In 2008, an estimated 12.7 million new cases of cancer occurred worldwide according to Cancer Research UK. In women breast cancer accounts for almost a quarter of these; in men lung cancer is most common. The challenge for medical professionals is finding the most suitable way to selectively target any one of the more than 200 different types of cancer while minimizing any harmful secondary effects of treatment (such as radiation exposure and immunosuppression).

Now a research team, headed by Prof. Chae-Ok Yun from the Department of Bioengineering at Hanyang University, is using gene therapy to selectively target and kill cancer cells with minimal side effects. Cancer gene therapy uses DNA as a pharmaceutical agent to treat the cancer. Prof Yun’s team uses a genetically engineered virus to preferentially infect and reproduce inside tumour cells, finally bursting the cells and therefore killing them, a so called ‘oncolytic virus’. (fig. 1)

Figure 1: Gene therapy using an Adenovirus vector


In particular, Prof. Yun’s team has been working with oncolytic adenovirus (Ad). Oncolytic Ads specifically destroy cancer cells without harming normal cells and reproduce thousands of copies within their host cells. However, because the oncolytic antitumor activity is insufficient to effectively eliminate tumours, various strategies have been devised to improve the therapeutic efficacy. One way is to ensure the therapeutic gene containing virus can freely replicate thereby increasing the effects of anti-tumour agents (fig 2)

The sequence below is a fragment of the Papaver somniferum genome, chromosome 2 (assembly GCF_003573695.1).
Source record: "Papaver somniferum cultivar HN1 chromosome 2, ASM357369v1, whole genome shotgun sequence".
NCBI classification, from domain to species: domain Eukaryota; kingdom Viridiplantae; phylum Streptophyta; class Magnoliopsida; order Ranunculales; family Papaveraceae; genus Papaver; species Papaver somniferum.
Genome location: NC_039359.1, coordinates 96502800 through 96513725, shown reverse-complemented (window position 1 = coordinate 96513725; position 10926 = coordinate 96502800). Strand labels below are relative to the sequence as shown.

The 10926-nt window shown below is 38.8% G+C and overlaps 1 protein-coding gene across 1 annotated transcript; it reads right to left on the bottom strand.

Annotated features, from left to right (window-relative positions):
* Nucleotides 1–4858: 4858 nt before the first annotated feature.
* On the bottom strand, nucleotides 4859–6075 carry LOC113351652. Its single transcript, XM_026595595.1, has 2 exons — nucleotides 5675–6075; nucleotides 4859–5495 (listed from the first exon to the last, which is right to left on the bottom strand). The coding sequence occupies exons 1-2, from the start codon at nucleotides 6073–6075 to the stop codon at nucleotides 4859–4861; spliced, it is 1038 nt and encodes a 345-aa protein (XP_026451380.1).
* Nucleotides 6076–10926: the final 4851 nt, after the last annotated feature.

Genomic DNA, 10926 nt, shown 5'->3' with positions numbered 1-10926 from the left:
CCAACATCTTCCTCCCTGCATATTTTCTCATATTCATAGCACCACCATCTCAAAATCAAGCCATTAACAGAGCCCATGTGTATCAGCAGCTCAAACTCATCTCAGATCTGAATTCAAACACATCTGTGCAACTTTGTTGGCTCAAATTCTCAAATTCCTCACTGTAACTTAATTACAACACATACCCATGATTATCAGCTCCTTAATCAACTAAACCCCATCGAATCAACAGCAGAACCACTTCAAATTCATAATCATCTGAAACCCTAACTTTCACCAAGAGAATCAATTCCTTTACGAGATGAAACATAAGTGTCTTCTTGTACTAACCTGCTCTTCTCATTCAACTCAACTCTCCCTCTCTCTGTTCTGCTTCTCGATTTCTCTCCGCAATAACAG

Figure 2: Choi et al., Advanced Drug Delivery Reviews, 64 (2012) 720-729

Prof Yun’s team is also utilizing nanotechnology to improve the Ads success. In order to eradicate cancer, not only is it essential to detect tumour tissues early (and ideally via a non-invasive route), but doctors also need to know whether the cancer has spread to other parts of the body (its metastatic state). Since nanoparticles possess unique physicochemical properties, a single particle can be designed to act as a multifunctioning molecular imaging probe and as a carrier to deliver anti-cancer agents to tumours.
So called ‘smart Ad nanocomplexes’ have been evolved by modifying the Ad surface with a nonviral system such as polymers and nanoparticles which enables the Ad to remain in the bloodstream for longer, giving it more time to reach tumour cells, before being removed and recycled by the bodies’ own waste recycling systems in, for example the liver (where hepatocytes and Kuppfer cells break down waste and red blood cells).
Prof Yun and her bioengineering team have been perfecting the design and function of these nanoparticles to allow detection as well as monitoring of cancer patients at an early-stage. Real-time, non-invasive monitoring of the theragnostic nanoparticles enables clinicians to rapidly decide whether a particular treatment regimen is effective in a patient or not.
The research team has already finished a phase I clinical trial against recurrent solid tumours and is now working on a phase II clinical trial against head and neck cancer



For more information contact:
Prof. Chae-Ok Yun
Department of Bioengineering
Hanyang University